I like the way I play and I don't think I could be the same player without it.

    Thanks,

    -Liam
     
    #6
  7. perfmode

    perfmode Hall of Fame

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    Why do you serve with your FH grip?
     
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  8. Max G.

    Max G. Hall of Fame

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    That's just ASKING for trouble if you play anyone with a good slice backhand...
     
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  9. perfmode

    perfmode Hall of Fame

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    Liam, once you start playing with people that are better than you, you're gonna have a lot of trouble digging out those sitters.
     
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  10. finchy

    finchy Professional

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    actually, sometimes i even have your grim liam. i dont have to switch to a one handed eastern backhand grip. quite nice, but rather awkward.

    i think ill learn semi-western also so i can pound the ball more.
     
    #10
  11. Kobble

    Kobble Hall of Fame

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    You should learn to hit through the court more. It may work great at the junior and even open level, but many opponents at the challenger level on up will see the high kicking forehands as sitters. Now, I don't know if you intend on playing for tour points someday, but if you do you might want to make some adjustments. Don't change your overall game, just add some necessary shots so you have something different to throw at your opponent if they are comfortable with high bouncing shots.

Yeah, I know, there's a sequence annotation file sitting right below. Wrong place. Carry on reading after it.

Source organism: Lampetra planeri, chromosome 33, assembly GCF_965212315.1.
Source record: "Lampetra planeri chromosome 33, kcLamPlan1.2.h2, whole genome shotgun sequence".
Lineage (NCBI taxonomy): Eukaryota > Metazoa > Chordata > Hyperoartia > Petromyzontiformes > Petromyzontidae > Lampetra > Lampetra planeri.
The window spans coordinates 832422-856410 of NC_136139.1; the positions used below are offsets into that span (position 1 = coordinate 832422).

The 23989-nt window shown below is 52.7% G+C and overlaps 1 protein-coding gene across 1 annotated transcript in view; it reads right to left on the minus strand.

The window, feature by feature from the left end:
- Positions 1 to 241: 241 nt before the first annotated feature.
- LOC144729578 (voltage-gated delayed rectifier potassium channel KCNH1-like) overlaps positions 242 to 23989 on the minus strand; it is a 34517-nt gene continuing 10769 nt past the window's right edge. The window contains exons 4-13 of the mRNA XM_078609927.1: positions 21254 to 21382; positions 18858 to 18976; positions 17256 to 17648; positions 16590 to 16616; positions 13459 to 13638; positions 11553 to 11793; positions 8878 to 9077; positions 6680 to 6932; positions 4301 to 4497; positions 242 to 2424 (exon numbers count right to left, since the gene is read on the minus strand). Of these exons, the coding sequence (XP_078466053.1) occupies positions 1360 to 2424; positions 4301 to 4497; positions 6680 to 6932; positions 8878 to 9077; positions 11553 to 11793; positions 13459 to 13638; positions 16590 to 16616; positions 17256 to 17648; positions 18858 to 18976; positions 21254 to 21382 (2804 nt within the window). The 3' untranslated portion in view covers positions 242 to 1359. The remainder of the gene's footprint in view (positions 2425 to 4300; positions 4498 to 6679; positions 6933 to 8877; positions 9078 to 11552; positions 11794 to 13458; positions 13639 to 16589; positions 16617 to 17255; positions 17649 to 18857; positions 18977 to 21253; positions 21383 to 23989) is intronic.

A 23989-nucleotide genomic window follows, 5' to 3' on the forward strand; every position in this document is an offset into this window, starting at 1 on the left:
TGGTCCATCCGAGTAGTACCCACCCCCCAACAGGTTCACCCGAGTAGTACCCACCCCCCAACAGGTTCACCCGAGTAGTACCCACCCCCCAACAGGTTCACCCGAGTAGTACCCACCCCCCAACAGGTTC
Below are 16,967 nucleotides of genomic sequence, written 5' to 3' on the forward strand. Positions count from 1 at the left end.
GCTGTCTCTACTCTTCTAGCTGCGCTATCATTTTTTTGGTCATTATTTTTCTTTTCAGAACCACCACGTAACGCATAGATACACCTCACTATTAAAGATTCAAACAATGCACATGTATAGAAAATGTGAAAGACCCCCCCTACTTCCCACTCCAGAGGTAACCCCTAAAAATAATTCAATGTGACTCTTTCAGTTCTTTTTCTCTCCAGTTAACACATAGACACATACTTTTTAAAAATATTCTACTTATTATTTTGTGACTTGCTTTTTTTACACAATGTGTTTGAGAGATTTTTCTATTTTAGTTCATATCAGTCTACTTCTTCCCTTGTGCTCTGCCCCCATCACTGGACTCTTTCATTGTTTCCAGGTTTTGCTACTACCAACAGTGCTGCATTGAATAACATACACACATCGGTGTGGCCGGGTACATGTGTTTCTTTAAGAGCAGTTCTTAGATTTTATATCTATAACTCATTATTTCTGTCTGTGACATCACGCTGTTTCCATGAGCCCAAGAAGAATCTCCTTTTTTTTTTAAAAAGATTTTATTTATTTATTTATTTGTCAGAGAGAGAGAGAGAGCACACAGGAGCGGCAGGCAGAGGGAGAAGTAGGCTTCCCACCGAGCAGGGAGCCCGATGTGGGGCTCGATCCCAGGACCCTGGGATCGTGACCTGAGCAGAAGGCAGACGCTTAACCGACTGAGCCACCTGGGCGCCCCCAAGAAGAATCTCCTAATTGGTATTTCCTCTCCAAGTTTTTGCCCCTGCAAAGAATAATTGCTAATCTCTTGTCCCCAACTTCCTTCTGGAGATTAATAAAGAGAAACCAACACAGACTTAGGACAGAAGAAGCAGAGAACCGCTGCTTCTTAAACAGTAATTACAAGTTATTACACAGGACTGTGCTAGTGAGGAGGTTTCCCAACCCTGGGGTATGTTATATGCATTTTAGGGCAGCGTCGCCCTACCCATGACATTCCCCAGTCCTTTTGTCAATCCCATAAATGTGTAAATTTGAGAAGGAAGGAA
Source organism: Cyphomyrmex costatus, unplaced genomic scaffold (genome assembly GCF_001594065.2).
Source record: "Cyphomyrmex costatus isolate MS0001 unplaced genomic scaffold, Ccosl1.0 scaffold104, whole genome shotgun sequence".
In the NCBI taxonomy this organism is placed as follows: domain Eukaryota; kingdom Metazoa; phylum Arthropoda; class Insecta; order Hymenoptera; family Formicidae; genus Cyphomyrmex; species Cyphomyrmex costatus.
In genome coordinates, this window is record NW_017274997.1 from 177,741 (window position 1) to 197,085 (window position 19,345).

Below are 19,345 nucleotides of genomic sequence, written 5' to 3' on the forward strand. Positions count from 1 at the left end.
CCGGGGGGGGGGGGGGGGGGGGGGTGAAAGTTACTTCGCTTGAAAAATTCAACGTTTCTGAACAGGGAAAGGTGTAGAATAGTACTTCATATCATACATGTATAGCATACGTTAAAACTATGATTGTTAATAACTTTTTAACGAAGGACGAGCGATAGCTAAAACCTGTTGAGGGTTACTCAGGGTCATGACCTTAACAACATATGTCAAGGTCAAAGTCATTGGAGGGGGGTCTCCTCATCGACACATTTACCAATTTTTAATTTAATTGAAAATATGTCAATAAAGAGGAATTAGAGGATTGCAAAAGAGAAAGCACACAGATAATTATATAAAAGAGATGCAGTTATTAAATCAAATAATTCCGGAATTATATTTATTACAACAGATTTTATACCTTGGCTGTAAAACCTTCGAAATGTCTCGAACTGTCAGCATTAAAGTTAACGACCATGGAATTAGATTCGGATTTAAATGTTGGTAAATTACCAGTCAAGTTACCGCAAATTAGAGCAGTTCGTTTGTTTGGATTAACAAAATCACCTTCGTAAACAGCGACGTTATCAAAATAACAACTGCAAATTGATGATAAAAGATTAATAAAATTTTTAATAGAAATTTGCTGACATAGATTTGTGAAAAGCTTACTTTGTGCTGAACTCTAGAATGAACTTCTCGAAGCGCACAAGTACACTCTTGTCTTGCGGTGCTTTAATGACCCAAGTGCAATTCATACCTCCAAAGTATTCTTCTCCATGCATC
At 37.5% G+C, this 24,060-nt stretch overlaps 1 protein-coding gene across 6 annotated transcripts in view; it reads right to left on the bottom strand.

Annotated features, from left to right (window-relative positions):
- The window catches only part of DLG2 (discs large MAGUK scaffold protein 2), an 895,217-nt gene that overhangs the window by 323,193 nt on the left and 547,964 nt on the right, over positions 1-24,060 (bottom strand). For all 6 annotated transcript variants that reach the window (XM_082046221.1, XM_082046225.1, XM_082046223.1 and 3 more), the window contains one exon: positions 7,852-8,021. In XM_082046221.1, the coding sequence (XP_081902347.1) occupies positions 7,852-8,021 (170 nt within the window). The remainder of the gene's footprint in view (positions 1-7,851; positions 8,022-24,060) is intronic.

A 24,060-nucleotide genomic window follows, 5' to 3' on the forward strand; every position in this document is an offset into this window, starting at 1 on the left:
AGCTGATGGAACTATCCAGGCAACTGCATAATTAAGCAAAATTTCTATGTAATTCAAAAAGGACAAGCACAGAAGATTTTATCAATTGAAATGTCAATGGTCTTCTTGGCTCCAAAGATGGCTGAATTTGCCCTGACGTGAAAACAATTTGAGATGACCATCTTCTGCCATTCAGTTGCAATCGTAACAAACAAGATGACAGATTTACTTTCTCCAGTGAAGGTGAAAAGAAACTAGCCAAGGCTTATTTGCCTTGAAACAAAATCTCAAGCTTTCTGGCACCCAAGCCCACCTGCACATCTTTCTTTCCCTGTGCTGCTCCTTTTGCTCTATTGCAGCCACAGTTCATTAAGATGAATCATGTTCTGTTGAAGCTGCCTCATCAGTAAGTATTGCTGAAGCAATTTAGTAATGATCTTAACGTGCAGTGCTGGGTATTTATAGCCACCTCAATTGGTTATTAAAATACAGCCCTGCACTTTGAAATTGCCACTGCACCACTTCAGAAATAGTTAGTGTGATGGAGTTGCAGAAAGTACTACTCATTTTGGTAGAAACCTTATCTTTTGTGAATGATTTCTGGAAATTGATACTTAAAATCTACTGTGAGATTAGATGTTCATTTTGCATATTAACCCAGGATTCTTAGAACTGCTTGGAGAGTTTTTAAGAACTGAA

#11
  12. ucd_ace

    ucd_ace Semi-Pro

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    If you're having success with I wouldn't worry about changing it. However, you might want to get yourself more familiar with other grips so you aren't so confined. Extreme western grips don't give you much of a chance to flatten out the ball and get a lot of pace when you're in a position to attack. The more advanced your game gets the more you'll realize that this is an important thing to be able to do. Also
     
    #12
  13. Kobble

    Kobble Hall of Fame

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    If you are ambedextrous you should develop a Western forehand on both sides. Then you can hit big cross court topspin forehands to your opponents back hand. Your high percentage shot would be their low percentage shot.
     
    #13
  14. gmlasam

    gmlasam Hall of Fame

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    I agree. Able to master different types of grips in your arsenal would make you a very hard player to beat. You will be much more consistent, and able to return different types of shots given to you by the opposing opponent.
     
    #14
  15. perfmode

    perfmode Hall of Fame

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    I play with a SW primarily but if I get pulled wide, I can use a continental to get the ball deep and low. If the ball kicks high, I can switch to a western to get a lot of spin to pull it down.